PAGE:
It’s about understanding and remembering what foods make you feel gross and which ones make you feel great. When you’re intentional about the food-mind-body connection, you’ll become aware of what makes you feel awful when you eat it and associate feeling awful or bloated with that food and avoid it.
Be intentional about learning new skills and experiencing new things. Be a lifelong learner.
Focus on stillness to allow my intuition to take the wheel and guide me.
Bloom from within by fostering self-love and working through challenging emotions without crutches like food.
Self-care is priority #1. Mindfulness, meditation, and restorative yoga are all on my list for staying sane, focusing on flexibility, and being healthy and vibrant.
Meditation creates stillness and space to recharge.
3. Follow through.
Well-being is a skill we can develop. With practice and intention, we can build better health and wellness habits to reach our goals and keep ourselves in a constant state of thriving, instead of yo-yo-ing all over the place. Follow-through requires three things: commitment, perseverance and discipline. You have to get up and exercise whether you like it or not. You have to reach for healthy food even though you feel like eating a box of donuts. You have to keep your mind focused on the end goal. And that is to live well, be well, and feel amazing every day. It’s about training your brain to crave the good stuff instead of the bad stuff.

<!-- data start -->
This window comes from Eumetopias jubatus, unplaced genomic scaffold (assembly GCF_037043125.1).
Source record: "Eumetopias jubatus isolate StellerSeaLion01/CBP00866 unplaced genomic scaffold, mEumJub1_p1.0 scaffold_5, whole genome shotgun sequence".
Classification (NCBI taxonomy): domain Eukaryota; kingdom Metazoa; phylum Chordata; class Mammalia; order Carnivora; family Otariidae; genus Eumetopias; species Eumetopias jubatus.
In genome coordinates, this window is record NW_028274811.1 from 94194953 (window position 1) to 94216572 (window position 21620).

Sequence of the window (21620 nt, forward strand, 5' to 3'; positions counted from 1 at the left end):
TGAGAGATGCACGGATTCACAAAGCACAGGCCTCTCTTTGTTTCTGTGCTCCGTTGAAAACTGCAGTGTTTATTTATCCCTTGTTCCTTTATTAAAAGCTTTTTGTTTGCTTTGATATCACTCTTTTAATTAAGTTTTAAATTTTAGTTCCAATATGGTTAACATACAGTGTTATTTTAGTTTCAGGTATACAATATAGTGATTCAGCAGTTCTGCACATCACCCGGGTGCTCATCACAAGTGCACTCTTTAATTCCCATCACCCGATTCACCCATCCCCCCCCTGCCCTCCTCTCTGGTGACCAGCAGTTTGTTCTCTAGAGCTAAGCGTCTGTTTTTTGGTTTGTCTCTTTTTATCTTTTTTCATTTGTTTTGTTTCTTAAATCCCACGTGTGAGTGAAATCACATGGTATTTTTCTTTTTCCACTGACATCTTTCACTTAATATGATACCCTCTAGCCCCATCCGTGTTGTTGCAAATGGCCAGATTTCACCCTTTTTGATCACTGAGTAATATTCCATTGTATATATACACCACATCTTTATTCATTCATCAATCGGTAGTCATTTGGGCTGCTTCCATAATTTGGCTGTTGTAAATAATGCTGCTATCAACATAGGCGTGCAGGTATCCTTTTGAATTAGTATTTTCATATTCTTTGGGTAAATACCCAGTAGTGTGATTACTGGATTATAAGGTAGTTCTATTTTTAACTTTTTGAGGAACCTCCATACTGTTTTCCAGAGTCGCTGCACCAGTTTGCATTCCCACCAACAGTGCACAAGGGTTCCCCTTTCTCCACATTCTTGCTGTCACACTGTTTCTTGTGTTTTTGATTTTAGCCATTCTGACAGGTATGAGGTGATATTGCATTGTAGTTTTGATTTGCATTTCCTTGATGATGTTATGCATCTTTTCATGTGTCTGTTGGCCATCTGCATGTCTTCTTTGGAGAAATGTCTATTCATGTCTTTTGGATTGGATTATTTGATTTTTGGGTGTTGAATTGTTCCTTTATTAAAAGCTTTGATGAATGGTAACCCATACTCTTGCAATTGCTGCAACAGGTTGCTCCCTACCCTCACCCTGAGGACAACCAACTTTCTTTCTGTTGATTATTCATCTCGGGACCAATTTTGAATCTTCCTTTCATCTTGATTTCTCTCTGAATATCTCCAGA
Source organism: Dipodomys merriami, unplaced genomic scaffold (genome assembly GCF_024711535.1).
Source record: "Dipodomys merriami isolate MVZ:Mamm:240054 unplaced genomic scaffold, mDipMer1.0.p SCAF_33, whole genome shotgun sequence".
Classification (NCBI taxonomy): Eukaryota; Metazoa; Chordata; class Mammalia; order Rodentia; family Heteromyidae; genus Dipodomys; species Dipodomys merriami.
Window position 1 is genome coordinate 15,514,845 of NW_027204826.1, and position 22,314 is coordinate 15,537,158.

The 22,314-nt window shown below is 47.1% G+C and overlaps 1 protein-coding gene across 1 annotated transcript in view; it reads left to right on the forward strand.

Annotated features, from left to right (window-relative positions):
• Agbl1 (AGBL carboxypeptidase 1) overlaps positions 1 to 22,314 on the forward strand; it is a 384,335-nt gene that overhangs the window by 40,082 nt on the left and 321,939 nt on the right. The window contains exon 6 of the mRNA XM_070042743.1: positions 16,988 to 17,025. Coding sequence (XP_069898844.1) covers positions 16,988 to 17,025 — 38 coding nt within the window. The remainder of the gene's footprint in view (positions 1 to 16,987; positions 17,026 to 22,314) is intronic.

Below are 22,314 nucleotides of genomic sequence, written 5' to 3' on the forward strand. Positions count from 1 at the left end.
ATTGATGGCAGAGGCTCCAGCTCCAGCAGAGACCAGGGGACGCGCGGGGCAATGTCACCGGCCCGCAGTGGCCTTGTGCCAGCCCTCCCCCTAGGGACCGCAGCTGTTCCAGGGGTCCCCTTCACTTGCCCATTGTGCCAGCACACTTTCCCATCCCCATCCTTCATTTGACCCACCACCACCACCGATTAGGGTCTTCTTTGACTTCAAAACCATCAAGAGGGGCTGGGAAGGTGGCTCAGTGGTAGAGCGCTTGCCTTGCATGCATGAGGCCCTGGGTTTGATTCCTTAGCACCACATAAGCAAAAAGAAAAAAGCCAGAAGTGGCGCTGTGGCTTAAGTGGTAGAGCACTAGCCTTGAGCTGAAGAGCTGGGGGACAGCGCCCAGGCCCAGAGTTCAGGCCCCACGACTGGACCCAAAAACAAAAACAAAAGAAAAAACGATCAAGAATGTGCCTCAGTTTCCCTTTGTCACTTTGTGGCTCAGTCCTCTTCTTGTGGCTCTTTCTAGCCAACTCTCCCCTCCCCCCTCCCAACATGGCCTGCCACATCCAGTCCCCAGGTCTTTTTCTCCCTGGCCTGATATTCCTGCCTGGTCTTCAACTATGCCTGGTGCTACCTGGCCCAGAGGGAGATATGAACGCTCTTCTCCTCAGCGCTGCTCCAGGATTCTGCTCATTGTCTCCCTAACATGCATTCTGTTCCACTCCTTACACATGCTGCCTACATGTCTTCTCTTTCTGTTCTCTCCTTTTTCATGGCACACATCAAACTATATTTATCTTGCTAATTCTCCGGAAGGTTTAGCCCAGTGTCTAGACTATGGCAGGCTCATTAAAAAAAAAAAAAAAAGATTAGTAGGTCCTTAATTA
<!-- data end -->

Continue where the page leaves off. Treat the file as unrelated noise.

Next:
Our wellness affects so many areas of our lives; if it’s not good, it can stop us from achieving what we truly desire out of life. My wellness break in Hawaii was the perfect reset I needed. It broke the cycle of stress, exhaustion and unhealthy eating. And it gave me the white space to focus my energy on my creativity again. Creativity does not thrive in a place of stress, exhaustion and comparing. It also broke my unhealthy pattern of picking up my phone every 5 seconds. From now on, my focus is on change and making it a practiced way of living.